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Insignificantly Significant

One of my eldest daughter’s favorite books is one by Dr. Seuss titled because a little bug went ka-choo. It goes through an entire plethora of unfortunate events that took place, all because, you guessed it, a little bug went ka-choo. There was a cascading effect, a ripple that grew bigger and bigger, and yes, more absurd, but it’s a fun read, and we always have a chuckle, especially when it comes to mimicking the sneeze that set all the events in motion.


In and of itself, the bug’s sneeze was insignificant. When you see the aftereffects it had, you realize that one small thing can set off a chain reaction concluding in something heretofore unimagined.


This past Sunday, I was asked to teach the Bible study class in the church I was attending, as well as give the sermon for the main service later that morning. I had spoken in this church before, and the pastor had made the same request, but time has a way of blurring our memories, so here I was, wholly unprepared to teach a class.


Thankfully, I’d woken up early that morning and had read my Bible diligently, and remembered something that had stood out. At first glance, it might have been a small thing, but I realized it could be fleshed out to actually deliver some wisdom to those who had arrived an hour early to be fed from the Word.


I realized this was not coincidental, because I don’t believe in coincidence, so I went to the book of Acts, and began to teach from the passage where the Lord spoke to Ananias, a man wholly unremarkable save for the fact that he was a disciple, and had cemented his relationship with God to the point of learning to hear His voice and identify it as such.


Shortly after Saul of Tarsus was blinded by the light on the road to Damascus, the Lord spoke to Ananias to go to the street called Straight, and inquire of Saul at the house of Judas. By this time, Saul had garnered a well-deserved reputation for hunting believers, and Ananias attempted to point this out to God, even though God already knew who he had been.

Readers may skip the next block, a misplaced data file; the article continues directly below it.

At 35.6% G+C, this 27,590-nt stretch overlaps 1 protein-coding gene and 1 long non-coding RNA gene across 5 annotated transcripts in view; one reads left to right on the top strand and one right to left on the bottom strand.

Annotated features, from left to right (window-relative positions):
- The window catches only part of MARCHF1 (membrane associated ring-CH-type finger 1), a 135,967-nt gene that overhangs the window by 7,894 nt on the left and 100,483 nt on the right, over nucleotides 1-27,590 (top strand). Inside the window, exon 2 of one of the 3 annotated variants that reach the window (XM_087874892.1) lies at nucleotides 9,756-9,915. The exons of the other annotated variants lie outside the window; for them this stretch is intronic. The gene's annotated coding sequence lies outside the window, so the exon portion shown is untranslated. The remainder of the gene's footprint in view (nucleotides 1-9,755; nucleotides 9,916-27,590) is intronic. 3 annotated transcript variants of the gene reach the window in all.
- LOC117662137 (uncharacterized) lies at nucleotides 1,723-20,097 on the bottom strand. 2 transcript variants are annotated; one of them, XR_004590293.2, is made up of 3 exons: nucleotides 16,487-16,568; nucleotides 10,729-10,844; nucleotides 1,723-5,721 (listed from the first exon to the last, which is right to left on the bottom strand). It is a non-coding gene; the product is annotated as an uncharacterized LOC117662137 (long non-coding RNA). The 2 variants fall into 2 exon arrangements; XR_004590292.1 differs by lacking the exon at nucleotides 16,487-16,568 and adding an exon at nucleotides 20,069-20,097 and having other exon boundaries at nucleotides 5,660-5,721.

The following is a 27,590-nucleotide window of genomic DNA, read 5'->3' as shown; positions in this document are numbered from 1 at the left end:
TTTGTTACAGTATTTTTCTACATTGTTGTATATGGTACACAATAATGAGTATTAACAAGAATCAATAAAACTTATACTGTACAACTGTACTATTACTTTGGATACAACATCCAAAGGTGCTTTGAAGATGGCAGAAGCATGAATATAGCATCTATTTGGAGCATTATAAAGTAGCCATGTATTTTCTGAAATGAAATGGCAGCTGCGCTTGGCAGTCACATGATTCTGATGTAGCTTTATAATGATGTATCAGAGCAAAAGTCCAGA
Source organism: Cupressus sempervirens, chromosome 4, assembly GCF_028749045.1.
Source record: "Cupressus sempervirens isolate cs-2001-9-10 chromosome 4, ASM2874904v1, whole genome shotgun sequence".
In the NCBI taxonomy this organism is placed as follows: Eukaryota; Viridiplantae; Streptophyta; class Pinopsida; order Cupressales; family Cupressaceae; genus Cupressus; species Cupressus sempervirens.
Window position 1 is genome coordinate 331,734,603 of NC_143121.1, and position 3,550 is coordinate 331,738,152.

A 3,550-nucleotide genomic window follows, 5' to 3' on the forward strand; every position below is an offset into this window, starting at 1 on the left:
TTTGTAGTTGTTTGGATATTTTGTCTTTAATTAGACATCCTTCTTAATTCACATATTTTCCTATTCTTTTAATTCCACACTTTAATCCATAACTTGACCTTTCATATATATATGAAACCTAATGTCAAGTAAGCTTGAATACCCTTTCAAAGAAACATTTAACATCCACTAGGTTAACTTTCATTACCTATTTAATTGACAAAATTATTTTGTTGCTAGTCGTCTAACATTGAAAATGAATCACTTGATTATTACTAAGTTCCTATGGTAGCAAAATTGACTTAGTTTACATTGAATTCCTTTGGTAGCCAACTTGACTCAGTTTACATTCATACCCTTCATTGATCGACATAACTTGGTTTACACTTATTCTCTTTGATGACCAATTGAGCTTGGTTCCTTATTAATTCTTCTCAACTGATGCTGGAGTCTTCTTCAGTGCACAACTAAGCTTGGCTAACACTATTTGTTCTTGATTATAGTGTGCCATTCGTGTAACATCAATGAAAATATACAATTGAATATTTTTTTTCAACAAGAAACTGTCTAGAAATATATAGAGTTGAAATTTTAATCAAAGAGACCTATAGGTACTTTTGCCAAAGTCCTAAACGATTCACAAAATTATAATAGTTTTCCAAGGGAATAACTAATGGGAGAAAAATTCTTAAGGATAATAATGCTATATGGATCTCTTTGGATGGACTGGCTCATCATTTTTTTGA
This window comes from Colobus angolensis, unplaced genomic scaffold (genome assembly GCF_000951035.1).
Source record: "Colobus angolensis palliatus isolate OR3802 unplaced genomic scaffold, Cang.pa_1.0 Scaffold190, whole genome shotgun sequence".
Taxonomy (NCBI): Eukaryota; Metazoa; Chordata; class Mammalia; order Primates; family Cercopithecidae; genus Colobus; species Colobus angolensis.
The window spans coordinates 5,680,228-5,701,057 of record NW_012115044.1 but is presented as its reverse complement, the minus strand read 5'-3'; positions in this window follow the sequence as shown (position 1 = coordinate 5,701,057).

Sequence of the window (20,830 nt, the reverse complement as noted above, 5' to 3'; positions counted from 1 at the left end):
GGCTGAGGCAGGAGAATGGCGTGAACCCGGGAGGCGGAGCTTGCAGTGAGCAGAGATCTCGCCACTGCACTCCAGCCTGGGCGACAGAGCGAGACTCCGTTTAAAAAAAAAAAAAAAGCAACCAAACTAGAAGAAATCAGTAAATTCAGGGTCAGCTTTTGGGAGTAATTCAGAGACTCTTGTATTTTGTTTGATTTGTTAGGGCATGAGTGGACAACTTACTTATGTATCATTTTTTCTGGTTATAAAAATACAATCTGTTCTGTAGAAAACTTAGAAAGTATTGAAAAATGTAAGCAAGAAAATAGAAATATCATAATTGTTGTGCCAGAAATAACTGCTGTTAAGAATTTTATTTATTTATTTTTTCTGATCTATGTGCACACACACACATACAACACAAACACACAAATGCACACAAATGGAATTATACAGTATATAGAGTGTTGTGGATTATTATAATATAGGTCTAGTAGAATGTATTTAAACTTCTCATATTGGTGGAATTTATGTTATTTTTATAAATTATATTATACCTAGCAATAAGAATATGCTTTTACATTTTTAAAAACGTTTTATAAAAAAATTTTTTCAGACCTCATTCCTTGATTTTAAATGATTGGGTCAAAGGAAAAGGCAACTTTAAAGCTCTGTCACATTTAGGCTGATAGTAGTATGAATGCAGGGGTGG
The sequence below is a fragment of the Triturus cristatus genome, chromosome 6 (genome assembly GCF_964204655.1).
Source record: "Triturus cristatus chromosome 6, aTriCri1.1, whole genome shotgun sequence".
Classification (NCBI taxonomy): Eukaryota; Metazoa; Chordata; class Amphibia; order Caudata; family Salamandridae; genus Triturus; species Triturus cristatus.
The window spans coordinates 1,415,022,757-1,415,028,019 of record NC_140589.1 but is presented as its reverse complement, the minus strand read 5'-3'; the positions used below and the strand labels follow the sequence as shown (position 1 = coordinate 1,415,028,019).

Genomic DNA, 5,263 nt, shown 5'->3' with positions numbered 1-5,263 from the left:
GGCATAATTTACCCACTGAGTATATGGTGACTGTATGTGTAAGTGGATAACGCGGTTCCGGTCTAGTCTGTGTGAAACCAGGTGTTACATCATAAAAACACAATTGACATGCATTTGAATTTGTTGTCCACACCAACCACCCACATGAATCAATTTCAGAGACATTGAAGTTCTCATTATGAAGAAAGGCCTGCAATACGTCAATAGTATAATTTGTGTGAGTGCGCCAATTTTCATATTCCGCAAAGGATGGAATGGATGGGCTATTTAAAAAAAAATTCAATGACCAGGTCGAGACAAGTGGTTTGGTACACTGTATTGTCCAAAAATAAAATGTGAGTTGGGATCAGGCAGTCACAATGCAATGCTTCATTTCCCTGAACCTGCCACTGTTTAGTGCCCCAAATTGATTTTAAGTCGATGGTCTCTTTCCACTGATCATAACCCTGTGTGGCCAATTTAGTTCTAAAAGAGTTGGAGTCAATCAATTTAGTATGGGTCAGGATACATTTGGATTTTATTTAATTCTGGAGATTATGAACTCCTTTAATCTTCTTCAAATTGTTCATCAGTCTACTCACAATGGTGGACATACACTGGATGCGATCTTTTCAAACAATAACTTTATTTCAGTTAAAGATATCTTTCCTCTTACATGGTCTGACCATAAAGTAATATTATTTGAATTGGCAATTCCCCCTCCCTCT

Then God said something to Ananias that highlighted just how significant this seemingly insignificant servant was to the plan of God: “Go for he is a chosen vessel of Mine to bear My name before Gentiles, kings, and the children of Israel.”


Here was a man of no renown, a man who was a simple disciple, who was being asked to go and lay hands on whom he knew was the enemy of God’s people so that the plan of God might be fulfilled, and His name be preached to Gentiles, kings, and the children of Israel alike.


Not only did Ananias’s obedience facilitate Paul’s ministry of preaching God to Gentiles, kings, and the children of Israel, it also allowed for the writing of 13 of the 27 books of the New Testament.


So what’s the point of this writing? To put it simply, insignificant as we might consider ourselves to be in the great scheme of things, we are not. For a body to function properly, every body part must perform its function. You might think yourself irrelevant, insignificant, able to do nothing more than pray for your neighbor’s salvation or give a cup of water to a thirsty traveler, but it’s not about the act itself; it’s never about the act. First, it’s about the obedience, and second, it’s about the chain of events that act of obedience might set off in someone’s life.


What if Ananias hadn’t gone to seek Saul out? What if he’d never entered the house of Judas and laid hands on him?


There is a greater purpose in everything God tells you to do, even if at the time you cannot see it. It’s not about the act; it’s about what the act will produce. 

With love in Christ,
Michael Boldea Jr. 

Posted on 7 November 2019 | 12:24 pm

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